Jesus did not want it to happen this way.

Christians believe that Jesus’ birth was a divinely inspired plan to introduce God in mortal form to all of us. Here was God, but with arms and legs. Not surprisingly, his message reverberated throughout history and still shakes the world. “Blessed are the poor in spirit, for theirs is the kingdom of heaven,” he said. “Blessed are those who mourn, for they shall be comforted.”

Meanwhile, the limited supply of DVD players on sale at Wal-Mart for $29.99 is now gone. The company reported national sales Friday hit $1.52 billion, a one-day company record. Also, Patricia VanLester will be fine. The 41-year-old VanLester paraded into the Range City, Fla., Wal-Mart as soon as the 6 a.m. siren blew to commence the day-after-Thanksgiving sale, but she was crushed underfoot. “They walked over her like a herd of elephants,” her sister said. Paramedics found her, unconscious, atop a DVD player, while shoppers milled about.

We’ve said it before, but we really mean it this time: Christmas is out of hand. Were it not for the children who like it so much, we would advocate moving it to once every two years. But we just don’t have the hearts to snuff the twinkles in their eyes.

As has been the trend in recent years, the holiday began early again—the day after Halloween, to be precise. That’s about the time husbands and wives and single people begin discussing with parents and in-laws and grandparents and alienated first wives and drunk cousins and the abusive stepfather who’s going to be with whom for the blessed day. Hurt feelings? Are you kidding?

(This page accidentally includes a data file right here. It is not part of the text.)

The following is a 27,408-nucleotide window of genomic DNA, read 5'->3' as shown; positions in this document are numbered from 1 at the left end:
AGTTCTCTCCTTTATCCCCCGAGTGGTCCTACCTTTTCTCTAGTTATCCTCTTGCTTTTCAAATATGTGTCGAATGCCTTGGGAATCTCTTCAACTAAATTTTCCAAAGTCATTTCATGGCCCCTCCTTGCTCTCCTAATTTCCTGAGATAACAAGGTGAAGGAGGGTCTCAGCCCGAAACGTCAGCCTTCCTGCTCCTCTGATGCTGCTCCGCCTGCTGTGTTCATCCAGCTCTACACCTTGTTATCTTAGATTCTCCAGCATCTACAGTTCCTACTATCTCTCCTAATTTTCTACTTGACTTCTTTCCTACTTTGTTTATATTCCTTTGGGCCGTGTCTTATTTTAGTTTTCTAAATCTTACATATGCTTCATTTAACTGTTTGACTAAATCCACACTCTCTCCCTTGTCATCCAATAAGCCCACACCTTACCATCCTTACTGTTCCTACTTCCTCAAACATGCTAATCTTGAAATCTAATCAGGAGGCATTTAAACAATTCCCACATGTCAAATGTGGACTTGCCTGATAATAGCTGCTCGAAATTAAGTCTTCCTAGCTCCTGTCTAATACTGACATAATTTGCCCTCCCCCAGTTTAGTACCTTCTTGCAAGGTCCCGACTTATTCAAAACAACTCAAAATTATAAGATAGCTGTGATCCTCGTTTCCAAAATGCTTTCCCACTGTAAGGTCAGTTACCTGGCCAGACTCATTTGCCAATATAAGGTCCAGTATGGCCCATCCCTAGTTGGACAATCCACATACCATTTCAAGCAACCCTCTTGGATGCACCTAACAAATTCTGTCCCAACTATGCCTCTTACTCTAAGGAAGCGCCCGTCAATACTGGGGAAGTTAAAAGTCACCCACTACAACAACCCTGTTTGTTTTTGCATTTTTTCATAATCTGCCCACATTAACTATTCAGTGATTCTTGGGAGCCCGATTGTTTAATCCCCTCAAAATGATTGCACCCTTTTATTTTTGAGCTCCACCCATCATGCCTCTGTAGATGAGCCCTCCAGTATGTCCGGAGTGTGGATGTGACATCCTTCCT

Meanwhile, the list of obligations just gets longer every year. There are the Christmas cards, the family gifts, the gifts for friends, the gifts for business associates, the selection of the tree, taking the tree home, the tree’s return to the lot when no one likes it, the decoration of the house, the manufacturing of the eggnog, the Advent calendar, the wreath on the door, the trip to see Santa, the wrapping of the presents, tickets to the Nutcracker, someone’s child’s Christmas pageant, the trip to Opryland to look at the decorations, stockings hung by the fire, Christmas Eve services (leave early to get a seat!), and then, by the time the day rolls around, a swift descent into mental exhaustion and nuclear family recrimination.

Have we said Christmas is the largest retail economic engine there is? Spending is said to be up 8 percent this year over last. Will record companies be able to rescue a decent year, what with all the downloading going on? Will price-point discounts in department stores be adequate to lure in shoppers for more pricey impulse buys? Did Jesus know his birthday was going to come to all this? Do we need a new set of questions?

Did Jesus know that, for 0 percent financing, you can get a three-year lease on a shiny new four-door Benz just in time for Christmas? But you must order now! Jesus, meanwhile, rode a donkey.

Therapists are busy because everyone is emotionally shellacked. The world’s Christians are walking around with rocks in their stomachs because their to-do lists stretch for three pages, legal-size. Drug and alcohol centers are booming this time of year because everyone’s looking for an out. Oh, but there is hope on the horizon. We forgot the office party.

We have become unstuck in time—a frenetic, anxious, spiritually bankrupt band of consumers stumbling zombie-like in a wilderness of credit card offers and refinances and ATM advances. We no longer enjoy any of this. We simply endure it, as if we must.

Pray yourself out of this mess.


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